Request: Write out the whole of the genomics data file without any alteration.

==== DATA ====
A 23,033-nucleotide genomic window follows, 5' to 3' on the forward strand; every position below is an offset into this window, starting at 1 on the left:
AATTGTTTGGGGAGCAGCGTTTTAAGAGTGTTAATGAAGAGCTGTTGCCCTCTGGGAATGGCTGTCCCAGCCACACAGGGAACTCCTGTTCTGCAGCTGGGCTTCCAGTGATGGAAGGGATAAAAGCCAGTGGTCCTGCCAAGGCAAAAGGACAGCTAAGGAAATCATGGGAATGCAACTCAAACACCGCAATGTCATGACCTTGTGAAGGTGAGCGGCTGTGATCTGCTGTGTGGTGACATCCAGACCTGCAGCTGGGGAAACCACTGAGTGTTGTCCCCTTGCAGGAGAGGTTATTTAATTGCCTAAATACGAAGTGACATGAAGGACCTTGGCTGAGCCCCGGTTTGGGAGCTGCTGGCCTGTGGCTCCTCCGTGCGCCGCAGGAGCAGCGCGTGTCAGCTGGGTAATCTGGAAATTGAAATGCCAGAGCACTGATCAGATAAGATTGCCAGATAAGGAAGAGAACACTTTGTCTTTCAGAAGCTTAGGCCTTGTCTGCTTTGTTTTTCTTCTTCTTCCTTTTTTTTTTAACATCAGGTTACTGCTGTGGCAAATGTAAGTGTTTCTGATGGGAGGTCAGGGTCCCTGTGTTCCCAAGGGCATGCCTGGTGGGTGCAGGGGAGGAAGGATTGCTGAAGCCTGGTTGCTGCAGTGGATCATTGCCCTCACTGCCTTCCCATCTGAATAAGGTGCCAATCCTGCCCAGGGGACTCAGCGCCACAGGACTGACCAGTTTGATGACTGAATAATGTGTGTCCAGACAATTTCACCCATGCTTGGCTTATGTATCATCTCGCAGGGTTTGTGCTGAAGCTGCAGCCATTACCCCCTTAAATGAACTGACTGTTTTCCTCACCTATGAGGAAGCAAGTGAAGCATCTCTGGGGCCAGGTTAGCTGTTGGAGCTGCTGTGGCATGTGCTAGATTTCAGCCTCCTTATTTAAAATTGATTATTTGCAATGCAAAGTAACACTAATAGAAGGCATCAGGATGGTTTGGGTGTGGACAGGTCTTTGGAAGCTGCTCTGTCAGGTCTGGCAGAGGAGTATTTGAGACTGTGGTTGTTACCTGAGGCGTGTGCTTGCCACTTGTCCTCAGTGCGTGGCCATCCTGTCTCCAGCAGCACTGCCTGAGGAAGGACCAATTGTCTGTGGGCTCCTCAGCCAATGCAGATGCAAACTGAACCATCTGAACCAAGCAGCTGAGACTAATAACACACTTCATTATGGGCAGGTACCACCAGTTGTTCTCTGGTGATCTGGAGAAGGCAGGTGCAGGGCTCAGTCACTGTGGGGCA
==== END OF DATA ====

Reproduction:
A 23,033-nucleotide genomic window follows, 5' to 3' on the forward strand; every position below is an offset into this window, starting at 1 on the left:
AATTGTTTGGGGAGCAGCGTTTTAAGAGTGTTAATGAAGAGCTGTTGCCCTCTGGGAATGGCTGTCCCAGCCACACAGGGAACTCCTGTTCTGCAGCTGGGCTTCCAGTGATGGAAGGGATAAAAGCCAGTGGTCCTGCCAAGGCAAAAGGACAGCTAAGGAAATCATGGGAATGCAACTCAAACACCGCAATGTCATGACCTTGTGAAGGTGAGCGGCTGTGATCTGCTGTGTGGTGACATCCAGACCTGCAGCTGGGGAAACCACTGAGTGTTGTCCCCTTGCAGGAGAGGTTATTTAATTGCCTAAATACGAAGTGACATGAAGGACCTTGGCTGAGCCCCGGTTTGGGAGCTGCTGGCCTGTGGCTCCTCCGTGCGCCGCAGGAGCAGCGCGTGTCAGCTGGGTAATCTGGAAATTGAAATGCCAGAGCACTGATCAGATAAGATTGCCAGATAAGGAAGAGAACACTTTGTCTTTCAGAAGCTTAGGCCTTGTCTGCTTTGTTTTTCTTCTTCTTCCTTTTTTTTTTAACATCAGGTTACTGCTGTGGCAAATGTAAGTGTTTCTGATGGGAGGTCAGGGTCCCTGTGTTCCCAAGGGCATGCCTGGTGGGTGCAGGGGAGGAAGGATTGCTGAAGCCTGGTTGCTGCAGTGGATCATTGCCCTCACTGCCTTCCCATCTGAATAAGGTGCCAATCCTGCCCAGGGGACTCAGCGCCACAGGACTGACCAGTTTGATGACTGAATAATGTGTGTCCAGACAATTTCACCCATGCTTGGCTTATGTATCATCTCGCAGGGTTTGTGCTGAAGCTGCAGCCATTACCCCCTTAAATGAACTGACTGTTTTCCTCACCTATGAGGAAGCAAGTGAAGCATCTCTGGGGCCAGGTTAGCTGTTGGAGCTGCTGTGGCATGTGCTAGATTTCAGCCTCCTTATTTAAAATTGATTATTTGCAATGCAAAGTAACACTAATAGAAGGCATCAGGATGGTTTGGGTGTGGACAGGTCTTTGGAAGCTGCTCTGTCAGGTCTGGCAGAGGAGTATTTGAGACTGTGGTTGTTACCTGAGGCGTGTGCTTGCCACTTGTCCTCAGTGCGTGGCCATCCTGTCTCCAGCAGCACTGCCTGAGGAAGGACCAATTGTCTGTGGGCTCCTCAGCCAATGCAGATGCAAACTGAACCATCTGAACCAAGCAGCTGAGACTAATAACACACTTCATTATGGGCAGGTACCACCAGTTGTTCTCTGGTGATCTGGAGAAGGCAGGTGCAGGGCTCAGTCACTGTGGGGCA